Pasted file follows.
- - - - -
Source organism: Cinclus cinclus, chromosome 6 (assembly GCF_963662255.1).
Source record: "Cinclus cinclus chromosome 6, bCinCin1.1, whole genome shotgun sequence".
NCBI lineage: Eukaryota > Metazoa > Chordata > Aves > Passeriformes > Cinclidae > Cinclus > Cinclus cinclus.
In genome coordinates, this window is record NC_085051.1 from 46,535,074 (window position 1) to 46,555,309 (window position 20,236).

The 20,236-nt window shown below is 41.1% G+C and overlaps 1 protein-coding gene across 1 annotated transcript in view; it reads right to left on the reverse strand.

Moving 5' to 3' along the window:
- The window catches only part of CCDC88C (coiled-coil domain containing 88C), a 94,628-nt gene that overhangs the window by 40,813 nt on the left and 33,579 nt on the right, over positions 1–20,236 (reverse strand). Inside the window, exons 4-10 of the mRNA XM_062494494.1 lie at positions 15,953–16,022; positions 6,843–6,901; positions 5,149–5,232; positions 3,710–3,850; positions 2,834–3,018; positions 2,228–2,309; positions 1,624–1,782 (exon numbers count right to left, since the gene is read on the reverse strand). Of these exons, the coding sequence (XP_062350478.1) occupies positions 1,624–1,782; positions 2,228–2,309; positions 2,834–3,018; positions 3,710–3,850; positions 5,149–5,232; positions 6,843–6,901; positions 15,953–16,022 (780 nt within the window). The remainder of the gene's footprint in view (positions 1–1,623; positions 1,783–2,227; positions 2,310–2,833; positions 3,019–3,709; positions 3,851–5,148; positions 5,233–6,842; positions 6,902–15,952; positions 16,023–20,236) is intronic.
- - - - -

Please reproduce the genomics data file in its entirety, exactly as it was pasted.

Source organism: Cinclus cinclus, chromosome 6 (assembly GCF_963662255.1).
Source record: "Cinclus cinclus chromosome 6, bCinCin1.1, whole genome shotgun sequence".
NCBI lineage: Eukaryota > Metazoa > Chordata > Aves > Passeriformes > Cinclidae > Cinclus > Cinclus cinclus.
In genome coordinates, this window is record NC_085051.1 from 46,535,074 (window position 1) to 46,555,309 (window position 20,236).

The 20,236-nt window shown below is 41.1% G+C and overlaps 1 protein-coding gene across 1 annotated transcript in view; it reads right to left on the reverse strand.

Moving 5' to 3' along the window:
- The window catches only part of CCDC88C (coiled-coil domain containing 88C), a 94,628-nt gene that overhangs the window by 40,813 nt on the left and 33,579 nt on the right, over positions 1–20,236 (reverse strand). Inside the window, exons 4-10 of the mRNA XM_062494494.1 lie at positions 15,953–16,022; positions 6,843–6,901; positions 5,149–5,232; positions 3,710–3,850; positions 2,834–3,018; positions 2,228–2,309; positions 1,624–1,782 (exon numbers count right to left, since the gene is read on the reverse strand). Of these exons, the coding sequence (XP_062350478.1) occupies positions 1,624–1,782; positions 2,228–2,309; positions 2,834–3,018; positions 3,710–3,850; positions 5,149–5,232; positions 6,843–6,901; positions 15,953–16,022 (780 nt within the window). The remainder of the gene's footprint in view (positions 1–1,623; positions 1,783–2,227; positions 2,310–2,833; positions 3,019–3,709; positions 3,851–5,148; positions 5,233–6,842; positions 6,902–15,952; positions 16,023–20,236) is intronic.